HOWTOs

This page contains a set of short informal recipes to help you solve common challenges you may face when using RTI Connext DDS. This recipes include topics such as configuring favorite IDE to work with our libraries, tuning the performance of your application, or configuring your firewall to let DDS traffic through.

You can contribute by commenting on existing HOWTOs or creating your own here (requires logging in).

This document explains how to create a simple adapter using the RTI Routing Service Adapter SDK. The adapter scans the file system in one specific folder and, for every file present in that folder, it creates a stream to communicate with the output. In the output, the adapter will take care of creating a file for every stream received.
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The Leap Motion controller is a USB powered motion sensor with an SDK and drivers for MacOS, Windows and Linux. The SDK gives API access to the data from the sensor, which includes Pointables (fingers or tools), Hand orientation and gesture recognition. Moving that available data to the cloud, for use by applications on- and off-board is easy, when using RTI Connext DDS as the conduit.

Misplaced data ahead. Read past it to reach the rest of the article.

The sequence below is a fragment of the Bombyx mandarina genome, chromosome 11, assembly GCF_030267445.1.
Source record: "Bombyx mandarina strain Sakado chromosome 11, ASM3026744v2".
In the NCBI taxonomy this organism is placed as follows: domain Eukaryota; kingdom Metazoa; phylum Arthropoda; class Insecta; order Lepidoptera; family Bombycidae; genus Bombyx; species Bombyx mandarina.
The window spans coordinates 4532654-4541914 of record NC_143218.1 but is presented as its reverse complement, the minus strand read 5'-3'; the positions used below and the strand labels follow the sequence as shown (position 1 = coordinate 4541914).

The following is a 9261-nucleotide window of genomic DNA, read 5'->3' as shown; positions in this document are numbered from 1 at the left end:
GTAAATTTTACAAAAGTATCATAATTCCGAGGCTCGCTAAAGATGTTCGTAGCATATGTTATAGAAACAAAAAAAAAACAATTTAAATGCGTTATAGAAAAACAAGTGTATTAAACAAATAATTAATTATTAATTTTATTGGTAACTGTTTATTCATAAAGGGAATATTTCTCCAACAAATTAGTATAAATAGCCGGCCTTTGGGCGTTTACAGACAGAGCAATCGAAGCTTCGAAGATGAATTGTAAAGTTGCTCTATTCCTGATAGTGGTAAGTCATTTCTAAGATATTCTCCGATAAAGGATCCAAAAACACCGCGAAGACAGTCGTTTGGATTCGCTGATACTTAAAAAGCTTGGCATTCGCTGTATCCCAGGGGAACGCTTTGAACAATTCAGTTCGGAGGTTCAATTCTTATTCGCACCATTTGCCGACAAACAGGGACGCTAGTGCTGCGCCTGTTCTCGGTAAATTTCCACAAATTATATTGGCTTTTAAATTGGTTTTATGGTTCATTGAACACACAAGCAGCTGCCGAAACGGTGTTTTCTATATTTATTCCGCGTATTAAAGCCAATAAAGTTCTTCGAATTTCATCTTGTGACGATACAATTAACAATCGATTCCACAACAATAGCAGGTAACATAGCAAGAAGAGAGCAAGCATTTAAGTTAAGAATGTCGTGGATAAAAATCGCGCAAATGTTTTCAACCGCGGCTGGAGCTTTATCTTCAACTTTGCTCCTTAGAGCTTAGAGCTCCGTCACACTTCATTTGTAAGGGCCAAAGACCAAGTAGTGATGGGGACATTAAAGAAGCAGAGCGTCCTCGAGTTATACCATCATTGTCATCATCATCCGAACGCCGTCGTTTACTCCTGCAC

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In this HOWTO we show how to optimize the serialized size of your data type. Note that this a useful optimization if you have limited bandwidth, but is not necessary for the majority of systems.
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This document explains how DDS works with multiple NICs and the controls that users have.
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You can use Eclipse to debug a live Routing Service instance that is running a Java Adapter. This HOWTO describes what settings to use to allow the java debugger to attach to the RS runtime.
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The purpose of this document is to describe how to use Eclipse to develop C/C++ Connext DDS applications. We will create a simple DDS application using rtiddsgen, set up and Eclipse project to build the application, and finally run it within the IDE.
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This HOWTO describes the steps you need to follow to set up your machine to build DDS applications able to run on a Raspberry Pi. We will use a cross-compiler that can be run on a 32- or 64-bit Linux machine, but we will also provide some links with documentation to cross-compile from different platforms
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